The following story is the ninth installment in a new series we’re calling “10 Stories of Transition in the US.” Throughout 2018, to celebrate the 10th anniversary of the Transition Movement here in the United States, we will explore 10 diverse and resilient Transition projects from all over the country, in the hope that they will inspire you to take similar actions in your local community.
For more information about Transition, please visit www.TransitionUS.org/Transition-101. Click here to view other stories in this series that have already been published, and here to subscribe to the Transition US newsletter if you’d like to be notified of additional stories as they become available.
In 2005, a group of Permaculture students from Kinsale Further Education College set a course for how their town of 7,000 people on the west coast of Ireland could transition to a better quality of life while dramatically reducing fossil fuel consumption. Exploring 11 key sectors, including food, energy, tourism, education, and health, Kinsale 2021: An Energy Descent Action Plan laid out a clear vision for their community’s future and identified practical steps that would need to be taken each year to achieve it. Initiated, overseen, and edited by their professor, Rob Hopkins, this plan was soon adopted by the Town Council of Kinsale, and when it was posted online, it quickly spread around the world as people everywhere embraced it as a groundbreaking tool for cultivating community-level sustainability and resilience.
In the three years that followed, Hopkins co-founded the first official Transition Initiative in the world, Transition Town Totnes, published The Transition Handbook, and helped to launch the international Transition Towns Movement.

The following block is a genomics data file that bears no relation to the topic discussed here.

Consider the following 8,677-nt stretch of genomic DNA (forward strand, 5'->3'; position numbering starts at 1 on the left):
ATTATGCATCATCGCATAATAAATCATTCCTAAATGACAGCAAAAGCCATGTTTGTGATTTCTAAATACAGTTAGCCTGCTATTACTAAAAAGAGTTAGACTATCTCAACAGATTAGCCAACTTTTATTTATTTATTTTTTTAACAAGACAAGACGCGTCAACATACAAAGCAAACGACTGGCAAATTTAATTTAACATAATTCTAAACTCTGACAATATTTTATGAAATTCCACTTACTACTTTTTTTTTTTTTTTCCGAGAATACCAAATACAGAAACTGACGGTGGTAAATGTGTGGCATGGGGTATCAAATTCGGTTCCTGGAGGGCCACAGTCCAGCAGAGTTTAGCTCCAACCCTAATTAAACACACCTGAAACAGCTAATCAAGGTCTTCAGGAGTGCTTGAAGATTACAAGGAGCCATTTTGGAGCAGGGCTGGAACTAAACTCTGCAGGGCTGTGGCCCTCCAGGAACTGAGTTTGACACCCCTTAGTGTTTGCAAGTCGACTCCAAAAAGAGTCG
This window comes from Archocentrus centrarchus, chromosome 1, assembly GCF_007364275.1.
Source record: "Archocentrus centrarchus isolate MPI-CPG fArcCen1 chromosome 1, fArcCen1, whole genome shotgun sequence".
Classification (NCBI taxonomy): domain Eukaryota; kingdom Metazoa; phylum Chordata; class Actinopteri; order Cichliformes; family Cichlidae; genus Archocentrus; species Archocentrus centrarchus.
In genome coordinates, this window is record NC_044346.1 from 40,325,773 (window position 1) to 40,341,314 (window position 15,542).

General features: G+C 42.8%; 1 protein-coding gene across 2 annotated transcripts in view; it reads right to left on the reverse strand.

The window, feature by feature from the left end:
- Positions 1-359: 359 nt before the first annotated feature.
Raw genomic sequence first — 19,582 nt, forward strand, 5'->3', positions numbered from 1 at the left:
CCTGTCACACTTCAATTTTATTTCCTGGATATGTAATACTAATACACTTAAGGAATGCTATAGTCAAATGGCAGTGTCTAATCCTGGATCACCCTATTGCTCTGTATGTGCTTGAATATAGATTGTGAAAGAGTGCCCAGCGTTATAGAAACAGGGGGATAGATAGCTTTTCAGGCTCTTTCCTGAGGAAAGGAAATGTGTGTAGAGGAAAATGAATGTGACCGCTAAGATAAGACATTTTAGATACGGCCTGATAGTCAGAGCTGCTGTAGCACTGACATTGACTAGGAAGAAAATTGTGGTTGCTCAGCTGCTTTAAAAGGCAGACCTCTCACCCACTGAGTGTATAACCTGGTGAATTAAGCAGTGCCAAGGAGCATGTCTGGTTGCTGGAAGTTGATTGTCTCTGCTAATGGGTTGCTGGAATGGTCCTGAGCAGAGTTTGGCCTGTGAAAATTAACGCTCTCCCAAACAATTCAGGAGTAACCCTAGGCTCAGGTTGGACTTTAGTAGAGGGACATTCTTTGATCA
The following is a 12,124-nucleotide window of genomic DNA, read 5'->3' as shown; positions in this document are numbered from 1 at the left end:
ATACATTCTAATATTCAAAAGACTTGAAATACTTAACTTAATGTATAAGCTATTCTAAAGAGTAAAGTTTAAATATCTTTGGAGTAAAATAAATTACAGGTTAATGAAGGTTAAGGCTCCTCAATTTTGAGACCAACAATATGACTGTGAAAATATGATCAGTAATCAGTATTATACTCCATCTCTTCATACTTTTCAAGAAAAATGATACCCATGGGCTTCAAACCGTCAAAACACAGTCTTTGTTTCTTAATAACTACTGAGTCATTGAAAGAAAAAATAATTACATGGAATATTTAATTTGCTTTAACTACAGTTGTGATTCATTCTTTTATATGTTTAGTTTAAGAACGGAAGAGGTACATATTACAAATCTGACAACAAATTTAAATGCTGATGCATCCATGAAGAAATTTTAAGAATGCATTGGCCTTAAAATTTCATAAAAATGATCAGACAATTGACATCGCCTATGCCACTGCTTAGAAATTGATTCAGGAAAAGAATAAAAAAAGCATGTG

In the spring of 2013, Transition Fidalgo & Friends, a Transition Initiative in Anacortes, Washington, began a similar endeavor. Starting at one of their monthly Seventh Generation Suppers, which was attended by sixty people, group leaders encouraged participants to freely imagine the best possible future for their community in the year 2030 in light of potential energy constraints and increasing impacts from climate change.
“Our members had been involved with projects that covered a wide range of interests that were deemed to fit Transition Fidalgo & Friends’ mission and goals (which are quite broad),” recalls Eric Shen. “But we had not yet spent the time to collectively think about what we wanted to see for the future of our community. That need was what launched the Vision 2030 project.”
Evelyn Adams, a local wildlife columnist and author, largely motivated by her anguish over what climate change was doing to the natural world, helped form “Skagit Beat the Heat” in 2006. This group was later renamed Transition Fidalgo & Friends in 2011. Although it had already engaged in numerous projects to educate and inspire its members to work together for positive change, Transition Fidalgo & Friends’ Board of Directors seized on the the example of Kinsale’s Energy Descent Action Plan and attempted to adapt its approach to their local community.
“It’s vital to have a star to steer by,” observes Adams, “a positive, achievable vision to pull us forward. But we not only set out a vision and the road to resilience – we also provided climate and energy facts and projections. We believe it’s critical that not only Transition Fidalgo & Friends members understand the difficult days ahead, but that as many people as possible in our community know what we’ll be dealing with.”
Even as they began this process, local residents were already reeling from the impacts of climate change. Ocean acidification was affecting shellfish operations. Glaciers had been shrinking. Droughts and stifling smoke from wildfires were becoming more common. Since the community had long-relied on jobs and revenue provided by two local oil refineries, it was difficult for those who were so intimately dependent on the oil industry for their livelihoods to accept the need to reduce fossil-fuel consumption and transition to a more sustainable way of living.